I ran into a friend on a trip to Portland who used to be a sports blogger. He was one of my inspirations for trying to do this crazy Nuggets thing, and one day his writing crossed a line. He was in a bad personal way, and let that bubble into his writing. He said some pretty harsh, cruel, and unnecessary things about his hometown team, and the backlash from the readers was swift, severe, and seemingly permanent. Not long after, he stepped down from writing, as people couldn't let it go. On the way back to the airport yesterday, I thought about how sad I'd be if I made a similar slip.
When I got through security at the airport, I stopped by a bank of TV screens which were showing news reports of yesterday's baseball game at Camden Yards, in which the Orioles and White Sox played without any fans in the park to witness. It was an eerie and disheartening sight, brought on by concerns of the wide community unrest which currently surround the Baltimore area, citing fears of those same activities spilling into the game.
In the course of a half hour, I'd thought about two methods in which powerful conditions and passions can spill over into our love for a simple game and ruin it. A game of any sort, that can turn ugly in a matter of moments. Be it the Malice at the Palace in basketball, fan violence between long-time rivals in baseball, the tragic end of Steve Moore's career in hockey, the ugly ending of the most recent Super Bowl, or innumerable occasions of soccer violence worldwide, no sport is safe from the spirit of competition and battle spilling onto fields, stands, or pages and turning into something ugly and mean. Something that makes us look more like animals than humans, sure that our lack of control is somehow justified by our love of the sport or team we adore.
But we love sports, because they can also serve a healing role in communities, relationships and locker rooms. A balm in times of heartache, an inspiration in times of triumph. Wishing to rid myself of the flood of ugly sports notions, I set about to remember a few happier moments which touched me. This list will be biased as I am, in favor of the Denver Nuggets. A few thoughts on why sports matter:
Sports matter because Dikembe Mutombo can ignite a city with a clutched ball and impossibly wide smile at the end of a first-of-its-kind series. A true underdog story, much like the city Denver can often be.
Sports matter because they can show the strength and resolve of a community that will not be broken by a tragedy - even one that happened at a sporting event.
Sports matter because Rodney Rogers can score nine points in nine seconds.
Sports matter because the suddenly shattered dream of a lifetime can quickly become a beacon of morals, family, and courage.
Sports matter because an entire nation can rally around the zero-to-hero story of an underdog. Winning at home.
Sports matter because for a moment we believe a man can walk on the sky.
Sports matter because they may be the only true form of reality TV.
Sports matter because a kid can make good in his hometown.
Sports matter because they can bring joy to children who cannot afford anything else to dream about.
Sports matter because they can serve as a lightning rod to breaking barriers of race (Jackie Robinson, Tommie Smith, Eduardo Najera, and more), gender (Billie Jean King, Bruce Jenner), and sexuality (Jason Collins, Michael Sam, Brittney Griner), opening public conversation and debate, and giving future generations something to aspire to, no matter who or how they are.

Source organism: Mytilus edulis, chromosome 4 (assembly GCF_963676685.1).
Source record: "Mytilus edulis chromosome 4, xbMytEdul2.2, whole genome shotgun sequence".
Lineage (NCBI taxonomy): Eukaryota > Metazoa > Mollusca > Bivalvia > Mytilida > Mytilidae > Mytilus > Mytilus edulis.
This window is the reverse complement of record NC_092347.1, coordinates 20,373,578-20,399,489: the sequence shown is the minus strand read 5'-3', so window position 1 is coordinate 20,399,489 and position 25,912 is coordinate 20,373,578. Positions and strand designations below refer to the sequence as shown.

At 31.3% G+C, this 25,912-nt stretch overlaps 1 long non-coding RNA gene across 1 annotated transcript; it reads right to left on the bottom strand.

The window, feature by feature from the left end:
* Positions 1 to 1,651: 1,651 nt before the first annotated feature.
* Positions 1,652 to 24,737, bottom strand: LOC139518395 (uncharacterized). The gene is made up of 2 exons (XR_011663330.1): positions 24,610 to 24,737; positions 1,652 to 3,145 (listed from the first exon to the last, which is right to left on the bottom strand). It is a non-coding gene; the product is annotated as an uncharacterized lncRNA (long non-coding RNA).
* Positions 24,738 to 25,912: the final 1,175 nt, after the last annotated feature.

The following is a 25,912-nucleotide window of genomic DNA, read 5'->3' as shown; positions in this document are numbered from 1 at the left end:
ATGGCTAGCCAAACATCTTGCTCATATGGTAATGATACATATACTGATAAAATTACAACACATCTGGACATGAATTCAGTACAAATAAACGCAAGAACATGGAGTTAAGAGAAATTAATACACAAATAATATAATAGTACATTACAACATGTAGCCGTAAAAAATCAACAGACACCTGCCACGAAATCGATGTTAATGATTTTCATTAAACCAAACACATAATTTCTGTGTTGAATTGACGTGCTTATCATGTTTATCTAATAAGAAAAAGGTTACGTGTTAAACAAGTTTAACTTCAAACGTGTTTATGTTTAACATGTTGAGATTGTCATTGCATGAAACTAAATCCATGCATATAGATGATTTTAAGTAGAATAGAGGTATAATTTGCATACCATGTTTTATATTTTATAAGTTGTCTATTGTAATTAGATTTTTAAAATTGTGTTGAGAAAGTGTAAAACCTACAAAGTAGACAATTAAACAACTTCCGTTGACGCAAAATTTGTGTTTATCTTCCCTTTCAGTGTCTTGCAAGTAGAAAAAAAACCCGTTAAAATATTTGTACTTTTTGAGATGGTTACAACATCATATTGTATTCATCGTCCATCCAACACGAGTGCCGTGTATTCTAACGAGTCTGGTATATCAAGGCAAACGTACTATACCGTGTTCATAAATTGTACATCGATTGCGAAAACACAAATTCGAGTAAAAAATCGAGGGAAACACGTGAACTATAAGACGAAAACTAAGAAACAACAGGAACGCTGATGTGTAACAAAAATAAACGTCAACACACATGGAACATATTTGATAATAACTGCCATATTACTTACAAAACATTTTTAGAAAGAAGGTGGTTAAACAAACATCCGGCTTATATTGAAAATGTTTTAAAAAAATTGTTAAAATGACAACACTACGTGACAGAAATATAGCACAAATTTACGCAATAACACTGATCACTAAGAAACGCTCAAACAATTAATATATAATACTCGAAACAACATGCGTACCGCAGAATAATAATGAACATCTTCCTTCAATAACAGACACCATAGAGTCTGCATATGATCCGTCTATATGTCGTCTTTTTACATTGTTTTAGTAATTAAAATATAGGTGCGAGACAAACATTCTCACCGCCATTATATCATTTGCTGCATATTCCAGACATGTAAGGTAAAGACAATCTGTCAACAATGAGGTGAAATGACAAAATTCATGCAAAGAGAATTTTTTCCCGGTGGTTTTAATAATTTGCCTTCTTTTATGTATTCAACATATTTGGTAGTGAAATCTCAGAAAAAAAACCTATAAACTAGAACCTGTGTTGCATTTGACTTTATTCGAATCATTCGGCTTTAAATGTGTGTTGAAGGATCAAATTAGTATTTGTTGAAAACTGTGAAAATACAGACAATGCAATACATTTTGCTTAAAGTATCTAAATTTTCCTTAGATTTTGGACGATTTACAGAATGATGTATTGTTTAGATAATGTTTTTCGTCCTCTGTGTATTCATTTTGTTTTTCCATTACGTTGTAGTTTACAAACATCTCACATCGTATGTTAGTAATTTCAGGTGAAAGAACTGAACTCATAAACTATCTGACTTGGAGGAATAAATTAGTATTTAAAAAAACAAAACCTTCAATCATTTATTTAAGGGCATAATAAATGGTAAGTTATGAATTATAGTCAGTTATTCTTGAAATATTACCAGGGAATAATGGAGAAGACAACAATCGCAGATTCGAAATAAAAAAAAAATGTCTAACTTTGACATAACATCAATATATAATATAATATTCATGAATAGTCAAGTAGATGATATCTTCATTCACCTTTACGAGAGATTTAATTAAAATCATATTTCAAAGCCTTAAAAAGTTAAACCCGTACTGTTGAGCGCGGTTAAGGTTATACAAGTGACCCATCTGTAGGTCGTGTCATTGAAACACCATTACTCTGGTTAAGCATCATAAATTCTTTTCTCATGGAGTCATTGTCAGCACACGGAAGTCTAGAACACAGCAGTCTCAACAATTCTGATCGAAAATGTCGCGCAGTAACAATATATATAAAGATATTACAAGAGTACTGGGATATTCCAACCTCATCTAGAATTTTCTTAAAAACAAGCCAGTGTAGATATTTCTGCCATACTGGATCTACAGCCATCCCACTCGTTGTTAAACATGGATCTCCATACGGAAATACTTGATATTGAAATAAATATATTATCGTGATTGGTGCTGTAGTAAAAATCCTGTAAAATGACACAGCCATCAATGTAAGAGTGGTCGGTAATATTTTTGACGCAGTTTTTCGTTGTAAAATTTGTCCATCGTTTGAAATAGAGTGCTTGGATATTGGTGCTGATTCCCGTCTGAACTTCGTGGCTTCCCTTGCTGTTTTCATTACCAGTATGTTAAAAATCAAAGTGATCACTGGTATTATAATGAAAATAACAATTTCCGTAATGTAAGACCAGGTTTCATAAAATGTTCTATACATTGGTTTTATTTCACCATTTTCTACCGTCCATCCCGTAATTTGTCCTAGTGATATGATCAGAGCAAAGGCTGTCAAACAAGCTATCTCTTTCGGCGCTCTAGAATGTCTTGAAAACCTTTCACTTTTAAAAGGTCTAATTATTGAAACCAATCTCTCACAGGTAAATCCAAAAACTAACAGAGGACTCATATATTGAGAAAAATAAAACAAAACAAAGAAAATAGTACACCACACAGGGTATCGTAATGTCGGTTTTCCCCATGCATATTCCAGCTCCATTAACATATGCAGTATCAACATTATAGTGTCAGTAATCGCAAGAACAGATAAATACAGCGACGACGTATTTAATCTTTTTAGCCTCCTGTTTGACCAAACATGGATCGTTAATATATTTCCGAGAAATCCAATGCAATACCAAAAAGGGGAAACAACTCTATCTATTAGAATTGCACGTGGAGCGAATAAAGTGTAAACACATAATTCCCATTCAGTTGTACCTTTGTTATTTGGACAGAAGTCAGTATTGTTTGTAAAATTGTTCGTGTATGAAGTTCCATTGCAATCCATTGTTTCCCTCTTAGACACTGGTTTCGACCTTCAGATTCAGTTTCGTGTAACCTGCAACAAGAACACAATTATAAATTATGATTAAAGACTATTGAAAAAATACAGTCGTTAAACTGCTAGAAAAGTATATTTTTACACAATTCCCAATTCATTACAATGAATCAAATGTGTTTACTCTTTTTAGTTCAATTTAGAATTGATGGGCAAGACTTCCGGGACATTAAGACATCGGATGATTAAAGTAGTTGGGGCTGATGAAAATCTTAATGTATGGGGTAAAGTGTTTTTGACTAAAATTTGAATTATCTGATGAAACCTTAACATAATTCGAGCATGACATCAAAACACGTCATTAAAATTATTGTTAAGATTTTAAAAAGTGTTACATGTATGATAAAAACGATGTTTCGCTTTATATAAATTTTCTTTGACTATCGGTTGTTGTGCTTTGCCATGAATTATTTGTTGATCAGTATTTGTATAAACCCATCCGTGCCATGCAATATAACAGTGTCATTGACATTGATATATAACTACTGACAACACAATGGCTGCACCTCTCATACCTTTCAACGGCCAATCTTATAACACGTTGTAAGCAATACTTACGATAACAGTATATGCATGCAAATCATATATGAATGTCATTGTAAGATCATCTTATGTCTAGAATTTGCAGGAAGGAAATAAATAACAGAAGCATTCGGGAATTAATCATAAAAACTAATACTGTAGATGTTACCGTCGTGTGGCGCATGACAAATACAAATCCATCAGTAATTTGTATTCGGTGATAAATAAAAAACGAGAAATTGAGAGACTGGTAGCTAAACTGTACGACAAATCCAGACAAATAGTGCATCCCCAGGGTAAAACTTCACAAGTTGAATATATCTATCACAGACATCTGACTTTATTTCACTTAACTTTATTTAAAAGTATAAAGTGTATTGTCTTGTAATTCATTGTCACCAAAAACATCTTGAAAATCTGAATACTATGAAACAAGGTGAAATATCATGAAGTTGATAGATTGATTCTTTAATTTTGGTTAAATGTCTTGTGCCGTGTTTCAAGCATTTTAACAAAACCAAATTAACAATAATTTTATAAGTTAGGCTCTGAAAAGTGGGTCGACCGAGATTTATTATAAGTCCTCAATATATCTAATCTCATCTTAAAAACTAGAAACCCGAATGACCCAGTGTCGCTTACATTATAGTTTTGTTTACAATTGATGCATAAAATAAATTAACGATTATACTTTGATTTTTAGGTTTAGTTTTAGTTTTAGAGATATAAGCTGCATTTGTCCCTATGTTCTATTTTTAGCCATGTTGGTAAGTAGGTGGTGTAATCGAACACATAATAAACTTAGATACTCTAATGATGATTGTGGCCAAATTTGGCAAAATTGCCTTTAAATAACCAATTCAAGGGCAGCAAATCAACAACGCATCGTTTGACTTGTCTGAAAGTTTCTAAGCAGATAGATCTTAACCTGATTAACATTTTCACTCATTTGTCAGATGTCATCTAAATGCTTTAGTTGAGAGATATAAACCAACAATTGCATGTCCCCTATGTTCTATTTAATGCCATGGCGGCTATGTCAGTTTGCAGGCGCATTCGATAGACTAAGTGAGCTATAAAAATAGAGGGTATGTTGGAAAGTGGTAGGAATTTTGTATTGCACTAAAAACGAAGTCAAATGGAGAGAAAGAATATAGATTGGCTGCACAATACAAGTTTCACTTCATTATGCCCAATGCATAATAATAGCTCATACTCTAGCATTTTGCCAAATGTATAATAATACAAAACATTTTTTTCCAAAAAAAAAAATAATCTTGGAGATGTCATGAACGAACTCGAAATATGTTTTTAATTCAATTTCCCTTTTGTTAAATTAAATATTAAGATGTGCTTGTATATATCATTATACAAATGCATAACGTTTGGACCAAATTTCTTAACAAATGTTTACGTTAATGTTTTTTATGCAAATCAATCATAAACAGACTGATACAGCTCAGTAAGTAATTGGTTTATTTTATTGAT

Sports matter because they allow us to express some unpopular opinions, as is our right.
Sports matter because we will sit up until all hours of the night to catch a glimpse of something our hearts deem more important than sleep.
Sports matter because they show us the upper bounds of what our species can achieve physically - as Bo, Odell, or Michael can tell you - or emotionally, be it a helicopter, a Cup, Rocktober, or our dear old friend Deke. (sorry, that picture of Mutombo laying on the floor never gets old, and the Bourque thing still makes me cry. Shut up.)
Sports matter because they bond generations, giving them something to commonly relate to, and building memories for families to cherish and mourn.
Sports matter because a no-star collection of hyperkinetic pieces can win more regular-season games than any Denver squad that passed before it.
Sports matter because the Nuggets were one of nine teams to ensure that no NBA team has ever had less than 10 losses in a season.
Sports matter because they are great places to take first dates.
Sports matter because they compel us to dream and hope, sometimes even against our best judgment.
Sports matter because they can engender the passionate and sometimes controversial conversation and friendships which makes each of us here Denver Stiffs.
Sports matter for a thousand more reasons, each one intensely personal to its holder, and if they didn't, you wouldn't be here.
I'm immensely proud to be a part of the SB Nation and Denver Stiffs writing communities. The trust you place in us is one we do not take lightly, nor hope to dissuade. That you honor us with your readership and valuable time is worth every last word, frustration, and late-night hour spent over a keyboard. Every laugh, scream, tear, and exultation I spend as a Denver Nuggets fan, and fan of so many other games... show that sports matter to me. As much as they show each of our best and worst sides, sports matter deeply to so many of us.
What Denver Nuggets moments (or sports moments of any kind) stirred this passion in you, Nuggets Nation? As always, we're here to let it all out.